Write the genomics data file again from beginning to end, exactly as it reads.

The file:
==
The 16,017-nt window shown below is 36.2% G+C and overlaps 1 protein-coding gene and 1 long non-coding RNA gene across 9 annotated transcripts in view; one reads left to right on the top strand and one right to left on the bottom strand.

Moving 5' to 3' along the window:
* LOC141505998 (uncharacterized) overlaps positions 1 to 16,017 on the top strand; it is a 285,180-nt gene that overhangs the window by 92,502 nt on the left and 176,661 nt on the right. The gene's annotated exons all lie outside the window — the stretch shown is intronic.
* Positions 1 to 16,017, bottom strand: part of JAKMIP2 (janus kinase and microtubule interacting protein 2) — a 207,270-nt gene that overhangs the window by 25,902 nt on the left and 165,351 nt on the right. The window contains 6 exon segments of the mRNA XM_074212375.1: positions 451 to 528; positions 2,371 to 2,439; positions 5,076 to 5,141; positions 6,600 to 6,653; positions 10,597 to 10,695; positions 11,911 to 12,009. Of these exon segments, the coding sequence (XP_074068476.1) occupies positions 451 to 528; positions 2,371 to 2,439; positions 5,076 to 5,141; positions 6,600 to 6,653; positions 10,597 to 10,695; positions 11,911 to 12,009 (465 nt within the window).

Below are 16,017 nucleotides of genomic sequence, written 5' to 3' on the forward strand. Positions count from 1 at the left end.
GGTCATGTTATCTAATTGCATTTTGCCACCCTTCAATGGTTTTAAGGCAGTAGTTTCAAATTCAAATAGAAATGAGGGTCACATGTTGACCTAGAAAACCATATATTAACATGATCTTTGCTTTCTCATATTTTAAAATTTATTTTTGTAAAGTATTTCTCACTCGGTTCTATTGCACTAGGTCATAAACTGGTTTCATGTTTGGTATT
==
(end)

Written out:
The 16,017-nt window shown below is 36.2% G+C and overlaps 1 protein-coding gene and 1 long non-coding RNA gene across 9 annotated transcripts in view; one reads left to right on the top strand and one right to left on the bottom strand.

Moving 5' to 3' along the window:
* LOC141505998 (uncharacterized) overlaps positions 1 to 16,017 on the top strand; it is a 285,180-nt gene that overhangs the window by 92,502 nt on the left and 176,661 nt on the right. The gene's annotated exons all lie outside the window — the stretch shown is intronic.
* Positions 1 to 16,017, bottom strand: part of JAKMIP2 (janus kinase and microtubule interacting protein 2) — a 207,270-nt gene that overhangs the window by 25,902 nt on the left and 165,351 nt on the right. The window contains 6 exon segments of the mRNA XM_074212375.1: positions 451 to 528; positions 2,371 to 2,439; positions 5,076 to 5,141; positions 6,600 to 6,653; positions 10,597 to 10,695; positions 11,911 to 12,009. Of these exon segments, the coding sequence (XP_074068476.1) occupies positions 451 to 528; positions 2,371 to 2,439; positions 5,076 to 5,141; positions 6,600 to 6,653; positions 10,597 to 10,695; positions 11,911 to 12,009 (465 nt within the window).

Below are 16,017 nucleotides of genomic sequence, written 5' to 3' on the forward strand. Positions count from 1 at the left end.
GGTCATGTTATCTAATTGCATTTTGCCACCCTTCAATGGTTTTAAGGCAGTAGTTTCAAATTCAAATAGAAATGAGGGTCACATGTTGACCTAGAAAACCATATATTAACATGATCTTTGCTTTCTCATATTTTAAAATTTATTTTTGTAAAGTATTTCTCACTCGGTTCTATTGCACTAGGTCATAAACTGGTTTCATGTTTGGTATT